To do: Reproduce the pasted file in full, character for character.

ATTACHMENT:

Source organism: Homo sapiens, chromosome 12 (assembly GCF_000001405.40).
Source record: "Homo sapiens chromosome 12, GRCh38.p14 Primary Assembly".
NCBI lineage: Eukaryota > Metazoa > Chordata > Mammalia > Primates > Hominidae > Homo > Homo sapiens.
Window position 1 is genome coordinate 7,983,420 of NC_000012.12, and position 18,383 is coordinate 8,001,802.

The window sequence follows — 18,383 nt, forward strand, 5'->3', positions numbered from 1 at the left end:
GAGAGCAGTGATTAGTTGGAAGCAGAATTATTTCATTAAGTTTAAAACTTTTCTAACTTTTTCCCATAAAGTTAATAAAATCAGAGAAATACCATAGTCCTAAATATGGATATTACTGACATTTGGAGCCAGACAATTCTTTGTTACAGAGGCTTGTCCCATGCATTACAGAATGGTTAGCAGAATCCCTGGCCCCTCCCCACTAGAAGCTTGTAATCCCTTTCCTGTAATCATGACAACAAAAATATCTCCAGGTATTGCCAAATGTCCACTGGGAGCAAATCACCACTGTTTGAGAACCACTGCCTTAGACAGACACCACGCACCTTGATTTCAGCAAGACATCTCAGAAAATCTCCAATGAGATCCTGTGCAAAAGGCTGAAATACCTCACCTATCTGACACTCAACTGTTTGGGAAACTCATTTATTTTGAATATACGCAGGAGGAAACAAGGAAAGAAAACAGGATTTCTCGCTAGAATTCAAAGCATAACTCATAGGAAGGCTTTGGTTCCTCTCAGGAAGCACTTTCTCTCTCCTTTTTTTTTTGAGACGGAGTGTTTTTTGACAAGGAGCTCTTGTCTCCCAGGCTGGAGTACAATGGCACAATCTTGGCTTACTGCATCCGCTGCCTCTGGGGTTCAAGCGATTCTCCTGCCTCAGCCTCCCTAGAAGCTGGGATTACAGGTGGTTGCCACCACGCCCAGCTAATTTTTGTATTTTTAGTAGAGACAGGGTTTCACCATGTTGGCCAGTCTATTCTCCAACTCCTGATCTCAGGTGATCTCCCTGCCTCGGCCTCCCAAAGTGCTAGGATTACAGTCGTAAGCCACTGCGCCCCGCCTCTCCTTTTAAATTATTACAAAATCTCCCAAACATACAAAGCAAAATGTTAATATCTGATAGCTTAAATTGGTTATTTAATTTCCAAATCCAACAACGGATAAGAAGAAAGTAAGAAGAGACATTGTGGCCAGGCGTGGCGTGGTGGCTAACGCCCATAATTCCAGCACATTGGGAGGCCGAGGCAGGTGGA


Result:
Source organism: Homo sapiens, chromosome 12 (assembly GCF_000001405.40).
Source record: "Homo sapiens chromosome 12, GRCh38.p14 Primary Assembly".
NCBI lineage: Eukaryota > Metazoa > Chordata > Mammalia > Primates > Hominidae > Homo > Homo sapiens.
Window position 1 is genome coordinate 7,983,420 of NC_000012.12, and position 18,383 is coordinate 8,001,802.

The window sequence follows — 18,383 nt, forward strand, 5'->3', positions numbered from 1 at the left end:
GAGAGCAGTGATTAGTTGGAAGCAGAATTATTTCATTAAGTTTAAAACTTTTCTAACTTTTTCCCATAAAGTTAATAAAATCAGAGAAATACCATAGTCCTAAATATGGATATTACTGACATTTGGAGCCAGACAATTCTTTGTTACAGAGGCTTGTCCCATGCATTACAGAATGGTTAGCAGAATCCCTGGCCCCTCCCCACTAGAAGCTTGTAATCCCTTTCCTGTAATCATGACAACAAAAATATCTCCAGGTATTGCCAAATGTCCACTGGGAGCAAATCACCACTGTTTGAGAACCACTGCCTTAGACAGACACCACGCACCTTGATTTCAGCAAGACATCTCAGAAAATCTCCAATGAGATCCTGTGCAAAAGGCTGAAATACCTCACCTATCTGACACTCAACTGTTTGGGAAACTCATTTATTTTGAATATACGCAGGAGGAAACAAGGAAAGAAAACAGGATTTCTCGCTAGAATTCAAAGCATAACTCATAGGAAGGCTTTGGTTCCTCTCAGGAAGCACTTTCTCTCTCCTTTTTTTTTTGAGACGGAGTGTTTTTTGACAAGGAGCTCTTGTCTCCCAGGCTGGAGTACAATGGCACAATCTTGGCTTACTGCATCCGCTGCCTCTGGGGTTCAAGCGATTCTCCTGCCTCAGCCTCCCTAGAAGCTGGGATTACAGGTGGTTGCCACCACGCCCAGCTAATTTTTGTATTTTTAGTAGAGACAGGGTTTCACCATGTTGGCCAGTCTATTCTCCAACTCCTGATCTCAGGTGATCTCCCTGCCTCGGCCTCCCAAAGTGCTAGGATTACAGTCGTAAGCCACTGCGCCCCGCCTCTCCTTTTAAATTATTACAAAATCTCCCAAACATACAAAGCAAAATGTTAATATCTGATAGCTTAAATTGGTTATTTAATTTCCAAATCCAACAACGGATAAGAAGAAAGTAAGAAGAGACATTGTGGCCAGGCGTGGCGTGGTGGCTAACGCCCATAATTCCAGCACATTGGGAGGCCGAGGCAGGTGGA